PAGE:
*Note: This is not a blind review, this is just to give a quick take on a cigar that was provided to us by the manufacturer.
Saga is a brand from Corporación Cigar Export, which is run by the Reyes family. The naming of this line is very simple as the end result was from the 7th blend that they tried, so they applied the name to the cigar. The cigar has a Brazilian Cubra wrapper, Dominican binder and Central American and Dominican filler.
The Perfecto measures in at 6 ¼”x54 and has an MSRP of $7.49.
The cigar has a medium brown wrapper with some prominent veins. The seams are visible, but fairly tight. The aroma is light barnyard from the wrapper. Since the foot is almost completely closed, I wasn’t able to get any distinctive difference in aroma from it.
On the pre-light draw, I get a mix of tea and sweet tobacco. Upon lighting, I am getting a very mild coffee. The draw is a bit restricted due to the narrow foot. At about a half inch in, but still not past the initial taper, the coffee has transitioned into an oak flavor with a nice creaminess to the retrohale. As the cigar reaches the end of the taper, the draw opens up and the smoke production increases. The coffee begins to come back and mix in with the oak. Nearing the end of the third, the coffe had faded back out while the oak remained along with a slight char to it. The burn line started to skew right at one of the seams. I was hoping it would catch up, but the cigar actually went out at this point and required a relight which I also used as an opportunity to straighten out the burn line. I would put the body at medium and the strength at mild to medium.
The second third continues with the oak flavor and the creamy retrohale. The flavors are staying very consistent through this third. At about the halfway point, and underlying sweetness is now coming through on the retrohale. The burn began to really skew again and I chose to touch it up rather than see if it would self-correct. The sweetness goes away and the charred oak now picks up in the retrohale. At about a half inch left in the third, the charred oak mellows a bit on the retrohale. I would put both the body and strength at medium.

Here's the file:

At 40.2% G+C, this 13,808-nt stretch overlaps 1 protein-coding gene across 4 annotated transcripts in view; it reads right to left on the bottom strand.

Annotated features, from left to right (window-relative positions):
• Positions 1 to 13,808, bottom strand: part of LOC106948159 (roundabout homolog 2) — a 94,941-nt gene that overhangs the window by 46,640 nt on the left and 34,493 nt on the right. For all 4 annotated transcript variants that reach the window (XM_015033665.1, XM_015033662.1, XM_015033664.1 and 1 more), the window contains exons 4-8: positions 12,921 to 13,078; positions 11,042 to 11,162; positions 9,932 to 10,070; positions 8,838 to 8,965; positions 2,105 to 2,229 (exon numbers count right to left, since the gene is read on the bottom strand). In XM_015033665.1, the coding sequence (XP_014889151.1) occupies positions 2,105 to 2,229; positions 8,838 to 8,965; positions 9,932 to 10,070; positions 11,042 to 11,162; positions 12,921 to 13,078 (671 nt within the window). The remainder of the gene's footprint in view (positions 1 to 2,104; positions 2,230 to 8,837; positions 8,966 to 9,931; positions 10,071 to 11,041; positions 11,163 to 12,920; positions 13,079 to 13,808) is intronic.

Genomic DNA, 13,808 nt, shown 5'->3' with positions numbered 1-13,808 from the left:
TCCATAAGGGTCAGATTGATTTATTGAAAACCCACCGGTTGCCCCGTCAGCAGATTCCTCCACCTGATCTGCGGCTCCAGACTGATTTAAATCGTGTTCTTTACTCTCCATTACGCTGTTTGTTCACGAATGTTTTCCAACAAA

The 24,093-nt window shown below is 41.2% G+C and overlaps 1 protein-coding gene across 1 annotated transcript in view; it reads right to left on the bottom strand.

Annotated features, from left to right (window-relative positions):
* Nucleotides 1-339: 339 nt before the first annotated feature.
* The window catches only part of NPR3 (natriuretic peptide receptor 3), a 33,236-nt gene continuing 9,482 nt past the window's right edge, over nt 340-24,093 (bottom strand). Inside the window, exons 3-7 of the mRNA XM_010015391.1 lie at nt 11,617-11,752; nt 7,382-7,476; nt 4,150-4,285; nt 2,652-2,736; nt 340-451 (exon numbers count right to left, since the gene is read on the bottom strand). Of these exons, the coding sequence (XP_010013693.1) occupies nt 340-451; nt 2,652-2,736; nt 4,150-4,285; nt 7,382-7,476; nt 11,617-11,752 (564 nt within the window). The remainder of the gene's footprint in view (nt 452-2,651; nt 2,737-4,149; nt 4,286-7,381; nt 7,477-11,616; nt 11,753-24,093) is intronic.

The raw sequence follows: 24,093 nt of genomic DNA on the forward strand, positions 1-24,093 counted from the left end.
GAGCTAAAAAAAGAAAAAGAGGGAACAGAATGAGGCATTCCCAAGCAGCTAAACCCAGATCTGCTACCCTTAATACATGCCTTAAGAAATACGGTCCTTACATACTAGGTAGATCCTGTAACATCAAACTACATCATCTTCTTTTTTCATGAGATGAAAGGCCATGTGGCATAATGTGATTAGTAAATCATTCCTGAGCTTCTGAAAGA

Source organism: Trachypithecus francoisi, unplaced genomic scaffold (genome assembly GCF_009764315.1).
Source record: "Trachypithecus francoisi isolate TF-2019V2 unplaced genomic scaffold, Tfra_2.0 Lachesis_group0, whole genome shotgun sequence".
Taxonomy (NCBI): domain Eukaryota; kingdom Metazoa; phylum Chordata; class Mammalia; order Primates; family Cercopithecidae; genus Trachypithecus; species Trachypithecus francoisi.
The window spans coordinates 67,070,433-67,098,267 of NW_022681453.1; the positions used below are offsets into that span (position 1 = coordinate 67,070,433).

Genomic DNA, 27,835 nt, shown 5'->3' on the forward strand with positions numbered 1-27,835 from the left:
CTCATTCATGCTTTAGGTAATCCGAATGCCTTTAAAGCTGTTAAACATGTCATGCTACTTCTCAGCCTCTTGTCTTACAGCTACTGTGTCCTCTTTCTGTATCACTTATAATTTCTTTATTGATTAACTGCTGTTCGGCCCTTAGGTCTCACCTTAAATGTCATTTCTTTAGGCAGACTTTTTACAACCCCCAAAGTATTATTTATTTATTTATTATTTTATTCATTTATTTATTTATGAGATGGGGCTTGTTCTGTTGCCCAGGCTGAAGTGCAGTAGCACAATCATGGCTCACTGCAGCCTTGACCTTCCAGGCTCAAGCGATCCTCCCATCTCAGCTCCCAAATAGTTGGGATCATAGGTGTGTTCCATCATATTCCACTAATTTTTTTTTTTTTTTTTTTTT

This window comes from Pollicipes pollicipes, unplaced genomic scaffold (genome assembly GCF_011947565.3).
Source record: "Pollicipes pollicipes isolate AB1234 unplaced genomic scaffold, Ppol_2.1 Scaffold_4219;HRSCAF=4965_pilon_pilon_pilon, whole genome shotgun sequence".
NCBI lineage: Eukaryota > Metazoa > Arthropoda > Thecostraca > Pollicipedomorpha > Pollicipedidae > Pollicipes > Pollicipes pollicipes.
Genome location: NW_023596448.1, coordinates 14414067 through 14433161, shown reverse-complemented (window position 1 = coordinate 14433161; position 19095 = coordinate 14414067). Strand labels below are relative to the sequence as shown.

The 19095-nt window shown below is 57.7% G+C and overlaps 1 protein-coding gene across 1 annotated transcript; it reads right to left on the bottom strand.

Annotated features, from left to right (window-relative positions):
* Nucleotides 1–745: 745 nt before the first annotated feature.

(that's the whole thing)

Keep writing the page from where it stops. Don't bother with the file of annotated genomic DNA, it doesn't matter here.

In the final third, the charred oak remains in the mouth flavor and the retrohale primarily consists of the oak without the char. As the third progresses, the char really fades back and leaves the oak flavor along with some creaminess on the retrohale. As the cigar gets close to the end, a bit of mintiness is starting to appear on the aftertaste. I would put the body at medium-full with the strength at medium.
The draw, as expected, was a little tight at the beginning due to the very small ring gauge at the start of this perfecto. Once the cigar reached the end of the initial taper, the draw became very good with just the right amount of resistance. The burn left a lot to be desired. On multiple occasions the burn skewed quite a bit and my attempt at letting it try to self-correct in the first third caused the cigar to go out. After that, I corrected it multiple times which prevented any further outages. The cigar was firm the entire length. With the burn issues experienced, the construction appeared to have a large part in this.
The cigar had some good flavors with only slight transitions. That is ok as the flavors kept things interesting. I was very surprised at the length of the smoking experience based on the size. The cigar just burned very slowly. I would be very interested in trying this cigar in the other vitolas to see if the burn issues and length changed. Based on this, I would say it’s worthwhile in giving it a try and if another go produced different smoking results, I could see upgrading the rating.
The cigar lasted 3 hours and 30 minutes for me.